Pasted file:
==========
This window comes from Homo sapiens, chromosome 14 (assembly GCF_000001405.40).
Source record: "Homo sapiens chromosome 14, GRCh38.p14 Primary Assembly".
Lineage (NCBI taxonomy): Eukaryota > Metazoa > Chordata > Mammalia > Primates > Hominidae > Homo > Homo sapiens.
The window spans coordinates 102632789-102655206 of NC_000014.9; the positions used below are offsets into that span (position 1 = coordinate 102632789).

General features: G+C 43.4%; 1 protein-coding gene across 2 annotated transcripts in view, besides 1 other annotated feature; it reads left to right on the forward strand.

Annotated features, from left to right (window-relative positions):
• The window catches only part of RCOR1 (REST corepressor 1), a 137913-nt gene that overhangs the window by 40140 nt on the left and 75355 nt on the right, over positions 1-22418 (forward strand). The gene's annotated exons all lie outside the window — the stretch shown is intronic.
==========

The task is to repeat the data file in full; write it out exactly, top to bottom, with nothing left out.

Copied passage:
This window comes from Homo sapiens, chromosome 14 (assembly GCF_000001405.40).
Source record: "Homo sapiens chromosome 14, GRCh38.p14 Primary Assembly".
Lineage (NCBI taxonomy): Eukaryota > Metazoa > Chordata > Mammalia > Primates > Hominidae > Homo > Homo sapiens.
The window spans coordinates 102632789-102655206 of NC_000014.9; the positions used below are offsets into that span (position 1 = coordinate 102632789).

General features: G+C 43.4%; 1 protein-coding gene across 2 annotated transcripts in view, besides 1 other annotated feature; it reads left to right on the forward strand.

Annotated features, from left to right (window-relative positions):
• The window catches only part of RCOR1 (REST corepressor 1), a 137913-nt gene that overhangs the window by 40140 nt on the left and 75355 nt on the right, over positions 1-22418 (forward strand). The gene's annotated exons all lie outside the window — the stretch shown is intronic.